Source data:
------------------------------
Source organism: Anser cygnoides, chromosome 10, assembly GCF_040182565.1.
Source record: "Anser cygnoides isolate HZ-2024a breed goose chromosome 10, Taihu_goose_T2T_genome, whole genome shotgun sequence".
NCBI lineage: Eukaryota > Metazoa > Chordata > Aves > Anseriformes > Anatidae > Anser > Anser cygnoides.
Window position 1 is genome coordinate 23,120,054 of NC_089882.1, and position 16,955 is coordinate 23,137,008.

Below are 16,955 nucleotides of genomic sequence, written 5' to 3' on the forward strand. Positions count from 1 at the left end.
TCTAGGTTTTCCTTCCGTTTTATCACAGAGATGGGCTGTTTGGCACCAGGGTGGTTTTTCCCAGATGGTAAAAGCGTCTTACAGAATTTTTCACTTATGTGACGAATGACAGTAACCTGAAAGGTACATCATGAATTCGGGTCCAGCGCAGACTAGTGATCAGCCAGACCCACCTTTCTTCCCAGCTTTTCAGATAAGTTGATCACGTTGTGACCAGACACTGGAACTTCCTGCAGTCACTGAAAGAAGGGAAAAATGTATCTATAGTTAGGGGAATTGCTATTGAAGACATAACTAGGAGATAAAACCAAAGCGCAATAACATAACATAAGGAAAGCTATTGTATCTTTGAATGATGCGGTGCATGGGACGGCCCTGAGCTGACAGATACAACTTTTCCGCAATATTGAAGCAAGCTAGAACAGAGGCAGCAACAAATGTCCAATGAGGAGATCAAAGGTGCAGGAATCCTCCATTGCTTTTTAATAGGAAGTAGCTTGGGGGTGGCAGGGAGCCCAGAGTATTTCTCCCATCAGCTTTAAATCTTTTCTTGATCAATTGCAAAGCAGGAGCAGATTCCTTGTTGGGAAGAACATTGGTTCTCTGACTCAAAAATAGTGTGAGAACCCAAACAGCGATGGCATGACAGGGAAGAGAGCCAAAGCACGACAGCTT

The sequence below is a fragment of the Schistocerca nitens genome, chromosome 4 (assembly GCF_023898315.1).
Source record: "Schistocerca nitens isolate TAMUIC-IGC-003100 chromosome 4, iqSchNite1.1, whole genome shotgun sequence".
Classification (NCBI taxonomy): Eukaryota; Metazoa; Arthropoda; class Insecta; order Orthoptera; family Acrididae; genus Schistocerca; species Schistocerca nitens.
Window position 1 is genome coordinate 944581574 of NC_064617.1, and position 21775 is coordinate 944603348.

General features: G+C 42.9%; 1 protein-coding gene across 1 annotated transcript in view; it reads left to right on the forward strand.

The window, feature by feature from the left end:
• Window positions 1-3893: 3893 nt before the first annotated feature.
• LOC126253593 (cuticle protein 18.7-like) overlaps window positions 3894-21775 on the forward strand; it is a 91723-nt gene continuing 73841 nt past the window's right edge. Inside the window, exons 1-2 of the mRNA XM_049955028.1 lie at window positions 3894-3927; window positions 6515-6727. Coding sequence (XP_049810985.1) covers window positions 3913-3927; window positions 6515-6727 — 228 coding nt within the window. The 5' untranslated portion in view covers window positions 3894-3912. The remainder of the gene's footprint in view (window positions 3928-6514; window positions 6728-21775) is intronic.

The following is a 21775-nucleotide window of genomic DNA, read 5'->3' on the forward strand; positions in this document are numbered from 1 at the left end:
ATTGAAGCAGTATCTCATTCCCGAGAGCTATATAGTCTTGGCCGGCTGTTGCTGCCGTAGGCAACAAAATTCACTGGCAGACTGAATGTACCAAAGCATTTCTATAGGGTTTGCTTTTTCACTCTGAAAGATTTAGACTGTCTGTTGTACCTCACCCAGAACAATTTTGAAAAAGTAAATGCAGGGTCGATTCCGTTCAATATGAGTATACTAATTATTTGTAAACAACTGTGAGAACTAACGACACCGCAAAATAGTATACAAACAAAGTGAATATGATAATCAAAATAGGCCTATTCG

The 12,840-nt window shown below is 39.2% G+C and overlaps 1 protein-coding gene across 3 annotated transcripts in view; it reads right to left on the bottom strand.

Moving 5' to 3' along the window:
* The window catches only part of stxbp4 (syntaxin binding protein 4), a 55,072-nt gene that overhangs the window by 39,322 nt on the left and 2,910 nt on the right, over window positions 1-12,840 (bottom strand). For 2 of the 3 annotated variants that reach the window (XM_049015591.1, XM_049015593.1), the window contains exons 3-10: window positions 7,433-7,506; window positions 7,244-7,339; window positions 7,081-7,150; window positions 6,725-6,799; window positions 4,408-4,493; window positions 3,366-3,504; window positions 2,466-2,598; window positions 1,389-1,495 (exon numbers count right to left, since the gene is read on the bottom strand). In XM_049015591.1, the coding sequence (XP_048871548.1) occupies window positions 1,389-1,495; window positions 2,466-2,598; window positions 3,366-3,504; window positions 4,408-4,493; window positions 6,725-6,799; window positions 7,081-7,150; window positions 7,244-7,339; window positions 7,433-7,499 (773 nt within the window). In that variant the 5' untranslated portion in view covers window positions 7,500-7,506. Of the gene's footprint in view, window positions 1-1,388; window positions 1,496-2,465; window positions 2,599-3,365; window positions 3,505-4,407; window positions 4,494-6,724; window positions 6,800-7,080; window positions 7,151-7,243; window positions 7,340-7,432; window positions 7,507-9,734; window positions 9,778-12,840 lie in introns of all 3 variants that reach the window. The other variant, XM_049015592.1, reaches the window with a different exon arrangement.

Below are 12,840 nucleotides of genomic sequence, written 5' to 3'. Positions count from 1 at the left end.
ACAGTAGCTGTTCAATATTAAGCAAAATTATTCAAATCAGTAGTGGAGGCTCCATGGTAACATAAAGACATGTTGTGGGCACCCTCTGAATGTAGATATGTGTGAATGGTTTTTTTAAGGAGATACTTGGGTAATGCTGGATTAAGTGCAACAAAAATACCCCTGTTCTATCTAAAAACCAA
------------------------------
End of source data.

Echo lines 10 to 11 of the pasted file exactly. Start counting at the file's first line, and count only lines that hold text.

Window position 1 is genome coordinate 944581574 of NC_064617.1, and position 21775 is coordinate 944603348.

General features: G+C 42.9%; 1 protein-coding gene across 1 annotated transcript in view; it reads left to right on the forward strand.